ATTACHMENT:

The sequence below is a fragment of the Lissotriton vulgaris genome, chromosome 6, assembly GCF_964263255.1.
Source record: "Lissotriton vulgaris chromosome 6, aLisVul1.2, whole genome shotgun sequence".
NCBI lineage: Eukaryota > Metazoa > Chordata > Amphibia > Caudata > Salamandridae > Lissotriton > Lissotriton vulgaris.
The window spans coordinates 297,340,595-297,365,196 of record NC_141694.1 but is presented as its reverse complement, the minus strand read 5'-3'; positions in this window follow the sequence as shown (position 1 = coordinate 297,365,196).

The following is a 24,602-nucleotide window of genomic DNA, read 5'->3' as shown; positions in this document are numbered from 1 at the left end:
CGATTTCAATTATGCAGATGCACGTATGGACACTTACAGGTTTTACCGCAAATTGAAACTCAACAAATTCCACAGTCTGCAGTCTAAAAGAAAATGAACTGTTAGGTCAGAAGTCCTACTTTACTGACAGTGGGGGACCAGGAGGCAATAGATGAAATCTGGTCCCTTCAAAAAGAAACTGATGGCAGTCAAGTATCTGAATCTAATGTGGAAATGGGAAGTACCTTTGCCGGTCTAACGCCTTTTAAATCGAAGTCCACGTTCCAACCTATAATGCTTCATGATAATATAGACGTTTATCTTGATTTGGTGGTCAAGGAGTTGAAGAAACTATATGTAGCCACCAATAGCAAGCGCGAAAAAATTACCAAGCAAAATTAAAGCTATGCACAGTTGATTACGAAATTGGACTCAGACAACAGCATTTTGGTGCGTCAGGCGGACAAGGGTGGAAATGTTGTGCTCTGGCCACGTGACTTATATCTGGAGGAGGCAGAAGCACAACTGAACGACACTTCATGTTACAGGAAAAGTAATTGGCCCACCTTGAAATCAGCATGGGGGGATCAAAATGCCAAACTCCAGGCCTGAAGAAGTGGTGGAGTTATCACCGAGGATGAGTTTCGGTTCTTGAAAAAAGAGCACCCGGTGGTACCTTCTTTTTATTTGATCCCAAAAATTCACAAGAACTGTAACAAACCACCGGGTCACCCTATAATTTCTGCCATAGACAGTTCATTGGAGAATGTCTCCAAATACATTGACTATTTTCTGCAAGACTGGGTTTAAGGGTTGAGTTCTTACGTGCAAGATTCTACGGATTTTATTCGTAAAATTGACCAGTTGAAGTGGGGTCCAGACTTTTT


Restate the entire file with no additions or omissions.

The sequence below is a fragment of the Lissotriton vulgaris genome, chromosome 6, assembly GCF_964263255.1.
Source record: "Lissotriton vulgaris chromosome 6, aLisVul1.2, whole genome shotgun sequence".
NCBI lineage: Eukaryota > Metazoa > Chordata > Amphibia > Caudata > Salamandridae > Lissotriton > Lissotriton vulgaris.
The window spans coordinates 297,340,595-297,365,196 of record NC_141694.1 but is presented as its reverse complement, the minus strand read 5'-3'; positions in this window follow the sequence as shown (position 1 = coordinate 297,365,196).

The following is a 24,602-nucleotide window of genomic DNA, read 5'->3' as shown; positions in this document are numbered from 1 at the left end:
CGATTTCAATTATGCAGATGCACGTATGGACACTTACAGGTTTTACCGCAAATTGAAACTCAACAAATTCCACAGTCTGCAGTCTAAAAGAAAATGAACTGTTAGGTCAGAAGTCCTACTTTACTGACAGTGGGGGACCAGGAGGCAATAGATGAAATCTGGTCCCTTCAAAAAGAAACTGATGGCAGTCAAGTATCTGAATCTAATGTGGAAATGGGAAGTACCTTTGCCGGTCTAACGCCTTTTAAATCGAAGTCCACGTTCCAACCTATAATGCTTCATGATAATATAGACGTTTATCTTGATTTGGTGGTCAAGGAGTTGAAGAAACTATATGTAGCCACCAATAGCAAGCGCGAAAAAATTACCAAGCAAAATTAAAGCTATGCACAGTTGATTACGAAATTGGACTCAGACAACAGCATTTTGGTGCGTCAGGCGGACAAGGGTGGAAATGTTGTGCTCTGGCCACGTGACTTATATCTGGAGGAGGCAGAAGCACAACTGAACGACACTTCATGTTACAGGAAAAGTAATTGGCCCACCTTGAAATCAGCATGGGGGGATCAAAATGCCAAACTCCAGGCCTGAAGAAGTGGTGGAGTTATCACCGAGGATGAGTTTCGGTTCTTGAAAAAAGAGCACCCGGTGGTACCTTCTTTTTATTTGATCCCAAAAATTCACAAGAACTGTAACAAACCACCGGGTCACCCTATAATTTCTGCCATAGACAGTTCATTGGAGAATGTCTCCAAATACATTGACTATTTTCTGCAAGACTGGGTTTAAGGGTTGAGTTCTTACGTGCAAGATTCTACGGATTTTATTCGTAAAATTGACCAGTTGAAGTGGGGTCCAGACTTTTT